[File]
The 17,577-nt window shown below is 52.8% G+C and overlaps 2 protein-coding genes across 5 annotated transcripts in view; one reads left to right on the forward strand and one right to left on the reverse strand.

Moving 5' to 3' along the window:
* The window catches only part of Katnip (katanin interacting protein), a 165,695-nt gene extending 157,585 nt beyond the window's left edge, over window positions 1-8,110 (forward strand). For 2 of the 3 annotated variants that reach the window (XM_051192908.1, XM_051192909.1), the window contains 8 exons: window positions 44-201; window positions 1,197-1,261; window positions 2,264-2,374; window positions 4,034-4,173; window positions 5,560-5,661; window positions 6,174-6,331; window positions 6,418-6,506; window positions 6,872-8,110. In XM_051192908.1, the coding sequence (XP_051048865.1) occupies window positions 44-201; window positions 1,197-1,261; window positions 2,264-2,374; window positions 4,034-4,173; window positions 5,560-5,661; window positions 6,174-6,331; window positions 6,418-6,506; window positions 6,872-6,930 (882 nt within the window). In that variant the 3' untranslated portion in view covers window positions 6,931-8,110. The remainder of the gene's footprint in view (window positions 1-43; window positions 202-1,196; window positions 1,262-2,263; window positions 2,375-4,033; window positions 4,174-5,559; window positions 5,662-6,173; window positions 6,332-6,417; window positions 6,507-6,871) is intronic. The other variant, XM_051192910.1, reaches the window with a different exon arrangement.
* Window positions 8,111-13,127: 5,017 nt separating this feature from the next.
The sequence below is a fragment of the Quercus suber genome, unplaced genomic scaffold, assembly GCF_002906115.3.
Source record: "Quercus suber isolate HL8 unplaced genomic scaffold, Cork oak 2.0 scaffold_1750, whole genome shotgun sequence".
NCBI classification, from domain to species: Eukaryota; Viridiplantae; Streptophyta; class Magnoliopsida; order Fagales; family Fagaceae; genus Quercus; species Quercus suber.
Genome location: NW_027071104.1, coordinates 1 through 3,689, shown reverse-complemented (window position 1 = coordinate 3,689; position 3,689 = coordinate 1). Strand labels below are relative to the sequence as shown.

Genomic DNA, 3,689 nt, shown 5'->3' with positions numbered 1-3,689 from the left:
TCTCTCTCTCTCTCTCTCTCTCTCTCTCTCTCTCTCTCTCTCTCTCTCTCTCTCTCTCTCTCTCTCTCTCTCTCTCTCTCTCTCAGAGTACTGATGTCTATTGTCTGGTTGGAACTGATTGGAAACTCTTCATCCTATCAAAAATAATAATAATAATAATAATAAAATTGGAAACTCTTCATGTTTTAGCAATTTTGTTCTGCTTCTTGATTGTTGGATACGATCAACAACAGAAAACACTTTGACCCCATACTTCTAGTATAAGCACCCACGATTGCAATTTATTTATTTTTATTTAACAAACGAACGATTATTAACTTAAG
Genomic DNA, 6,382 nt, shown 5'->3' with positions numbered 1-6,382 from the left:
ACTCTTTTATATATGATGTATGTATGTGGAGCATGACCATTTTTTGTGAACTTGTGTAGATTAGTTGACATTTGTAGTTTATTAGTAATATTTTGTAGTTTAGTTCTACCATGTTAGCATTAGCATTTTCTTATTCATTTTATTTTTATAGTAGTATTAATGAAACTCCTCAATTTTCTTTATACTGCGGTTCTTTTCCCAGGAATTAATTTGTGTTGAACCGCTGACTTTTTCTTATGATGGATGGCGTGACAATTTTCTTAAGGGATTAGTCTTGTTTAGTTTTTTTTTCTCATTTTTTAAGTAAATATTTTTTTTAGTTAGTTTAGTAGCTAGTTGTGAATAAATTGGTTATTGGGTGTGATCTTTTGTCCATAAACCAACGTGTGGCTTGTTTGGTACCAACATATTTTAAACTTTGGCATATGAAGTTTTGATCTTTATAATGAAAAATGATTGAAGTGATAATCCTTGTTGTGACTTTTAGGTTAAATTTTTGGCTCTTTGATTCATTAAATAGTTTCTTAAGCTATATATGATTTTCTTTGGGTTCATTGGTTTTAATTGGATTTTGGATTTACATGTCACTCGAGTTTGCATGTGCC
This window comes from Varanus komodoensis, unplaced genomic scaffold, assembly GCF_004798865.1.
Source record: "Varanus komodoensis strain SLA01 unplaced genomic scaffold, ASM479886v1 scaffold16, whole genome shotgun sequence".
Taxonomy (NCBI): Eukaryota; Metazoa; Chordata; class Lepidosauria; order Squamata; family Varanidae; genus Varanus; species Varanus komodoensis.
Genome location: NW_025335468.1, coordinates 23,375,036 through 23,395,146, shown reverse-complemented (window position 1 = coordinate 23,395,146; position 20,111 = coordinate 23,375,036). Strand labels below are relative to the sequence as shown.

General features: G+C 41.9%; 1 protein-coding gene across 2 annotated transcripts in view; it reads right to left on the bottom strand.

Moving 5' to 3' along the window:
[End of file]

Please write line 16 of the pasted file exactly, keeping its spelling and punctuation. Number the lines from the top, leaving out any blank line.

Genome location: NW_025335468.1, coordinates 23,375,036 through 23,395,146, shown reverse-complemented (window position 1 = coordinate 23,395,146; position 20,111 = coordinate 23,375,036). Strand labels below are relative to the sequence as shown.